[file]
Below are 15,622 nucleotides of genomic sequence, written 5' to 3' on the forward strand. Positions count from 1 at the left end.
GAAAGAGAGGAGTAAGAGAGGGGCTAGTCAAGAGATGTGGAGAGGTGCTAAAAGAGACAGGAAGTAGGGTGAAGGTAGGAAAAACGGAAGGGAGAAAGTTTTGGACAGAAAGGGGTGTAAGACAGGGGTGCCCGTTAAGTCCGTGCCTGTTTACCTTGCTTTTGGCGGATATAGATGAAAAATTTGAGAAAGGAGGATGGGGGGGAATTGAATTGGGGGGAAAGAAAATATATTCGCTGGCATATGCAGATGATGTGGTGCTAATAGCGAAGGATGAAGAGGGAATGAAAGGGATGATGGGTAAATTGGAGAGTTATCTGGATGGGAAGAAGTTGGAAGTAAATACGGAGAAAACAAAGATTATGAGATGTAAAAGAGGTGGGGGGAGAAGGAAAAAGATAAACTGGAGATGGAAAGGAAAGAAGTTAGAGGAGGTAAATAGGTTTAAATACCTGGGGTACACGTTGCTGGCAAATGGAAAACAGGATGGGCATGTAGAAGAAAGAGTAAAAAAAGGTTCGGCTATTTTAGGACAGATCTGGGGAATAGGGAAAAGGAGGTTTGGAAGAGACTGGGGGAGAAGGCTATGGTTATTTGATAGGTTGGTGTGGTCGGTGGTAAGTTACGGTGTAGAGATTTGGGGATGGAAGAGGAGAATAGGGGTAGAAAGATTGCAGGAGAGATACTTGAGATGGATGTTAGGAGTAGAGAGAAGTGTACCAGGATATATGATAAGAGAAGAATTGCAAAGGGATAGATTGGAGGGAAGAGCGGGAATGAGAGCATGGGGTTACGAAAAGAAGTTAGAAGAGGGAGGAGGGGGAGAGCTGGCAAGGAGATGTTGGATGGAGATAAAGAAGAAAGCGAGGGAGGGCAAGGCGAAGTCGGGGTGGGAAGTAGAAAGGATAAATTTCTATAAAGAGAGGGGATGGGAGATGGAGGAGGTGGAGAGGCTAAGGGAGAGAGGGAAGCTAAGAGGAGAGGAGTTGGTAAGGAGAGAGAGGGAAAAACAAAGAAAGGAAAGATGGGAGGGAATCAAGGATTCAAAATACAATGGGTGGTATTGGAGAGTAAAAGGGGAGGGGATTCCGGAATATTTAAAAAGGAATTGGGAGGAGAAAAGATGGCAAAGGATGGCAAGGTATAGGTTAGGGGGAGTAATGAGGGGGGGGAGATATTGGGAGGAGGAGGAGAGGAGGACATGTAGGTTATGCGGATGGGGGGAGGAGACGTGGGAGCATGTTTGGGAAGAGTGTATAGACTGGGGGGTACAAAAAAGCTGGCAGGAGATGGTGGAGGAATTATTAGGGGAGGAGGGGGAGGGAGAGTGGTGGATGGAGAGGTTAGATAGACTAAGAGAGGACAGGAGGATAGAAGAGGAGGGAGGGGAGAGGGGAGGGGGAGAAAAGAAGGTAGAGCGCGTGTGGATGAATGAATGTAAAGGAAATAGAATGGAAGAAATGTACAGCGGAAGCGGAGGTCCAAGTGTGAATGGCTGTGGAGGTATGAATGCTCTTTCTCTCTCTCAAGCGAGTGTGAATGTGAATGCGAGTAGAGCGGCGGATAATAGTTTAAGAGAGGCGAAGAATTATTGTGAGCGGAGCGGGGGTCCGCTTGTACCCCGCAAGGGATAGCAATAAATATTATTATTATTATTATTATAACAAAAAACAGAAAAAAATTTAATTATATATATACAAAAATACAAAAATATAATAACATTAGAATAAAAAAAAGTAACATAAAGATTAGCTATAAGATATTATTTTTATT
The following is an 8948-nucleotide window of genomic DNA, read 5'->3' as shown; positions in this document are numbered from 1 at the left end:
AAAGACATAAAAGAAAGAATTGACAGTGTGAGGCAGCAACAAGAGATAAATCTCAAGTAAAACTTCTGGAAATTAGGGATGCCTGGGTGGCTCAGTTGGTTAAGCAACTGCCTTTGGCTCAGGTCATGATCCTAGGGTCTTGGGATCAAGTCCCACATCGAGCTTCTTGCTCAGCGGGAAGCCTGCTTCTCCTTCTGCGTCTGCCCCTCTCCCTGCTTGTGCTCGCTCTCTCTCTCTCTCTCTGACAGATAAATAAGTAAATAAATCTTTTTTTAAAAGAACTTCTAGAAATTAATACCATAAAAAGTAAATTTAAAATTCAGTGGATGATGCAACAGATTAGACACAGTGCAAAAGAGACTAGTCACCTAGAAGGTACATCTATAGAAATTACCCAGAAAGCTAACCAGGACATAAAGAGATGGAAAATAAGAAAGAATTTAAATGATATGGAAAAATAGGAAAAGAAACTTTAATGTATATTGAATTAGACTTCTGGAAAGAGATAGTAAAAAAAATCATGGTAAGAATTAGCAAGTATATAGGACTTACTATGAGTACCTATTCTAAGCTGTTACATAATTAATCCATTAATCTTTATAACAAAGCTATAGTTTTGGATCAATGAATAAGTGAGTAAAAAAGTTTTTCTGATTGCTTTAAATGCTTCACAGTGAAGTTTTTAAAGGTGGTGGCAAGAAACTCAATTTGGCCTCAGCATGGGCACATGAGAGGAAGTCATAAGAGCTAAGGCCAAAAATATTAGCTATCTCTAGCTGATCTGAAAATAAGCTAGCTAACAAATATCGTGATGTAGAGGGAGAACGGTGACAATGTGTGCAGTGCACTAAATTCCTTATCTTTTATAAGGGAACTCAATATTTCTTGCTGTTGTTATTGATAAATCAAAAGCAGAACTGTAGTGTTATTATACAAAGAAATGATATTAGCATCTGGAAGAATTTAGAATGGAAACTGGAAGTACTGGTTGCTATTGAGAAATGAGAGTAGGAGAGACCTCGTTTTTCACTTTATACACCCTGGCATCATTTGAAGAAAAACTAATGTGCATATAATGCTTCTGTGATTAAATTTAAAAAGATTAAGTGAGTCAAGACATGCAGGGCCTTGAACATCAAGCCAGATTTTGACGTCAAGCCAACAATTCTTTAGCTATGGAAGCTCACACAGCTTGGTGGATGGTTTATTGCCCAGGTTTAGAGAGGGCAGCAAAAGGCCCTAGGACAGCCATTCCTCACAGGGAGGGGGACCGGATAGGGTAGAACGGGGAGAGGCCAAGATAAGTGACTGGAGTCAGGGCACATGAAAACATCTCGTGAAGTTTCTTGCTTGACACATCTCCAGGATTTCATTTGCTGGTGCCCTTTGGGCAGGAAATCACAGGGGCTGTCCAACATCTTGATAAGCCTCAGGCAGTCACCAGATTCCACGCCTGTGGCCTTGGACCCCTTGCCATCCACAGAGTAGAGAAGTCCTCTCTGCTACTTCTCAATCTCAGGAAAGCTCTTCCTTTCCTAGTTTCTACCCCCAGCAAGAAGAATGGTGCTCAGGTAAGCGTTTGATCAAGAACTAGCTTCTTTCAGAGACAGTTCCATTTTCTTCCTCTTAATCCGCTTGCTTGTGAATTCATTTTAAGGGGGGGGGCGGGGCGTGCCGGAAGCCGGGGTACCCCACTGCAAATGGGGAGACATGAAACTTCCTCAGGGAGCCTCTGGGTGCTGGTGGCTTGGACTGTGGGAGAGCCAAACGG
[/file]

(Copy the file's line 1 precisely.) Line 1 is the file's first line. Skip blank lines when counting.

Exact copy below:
Below are 15,622 nucleotides of genomic sequence, written 5' to 3' on the forward strand. Positions count from 1 at the left end.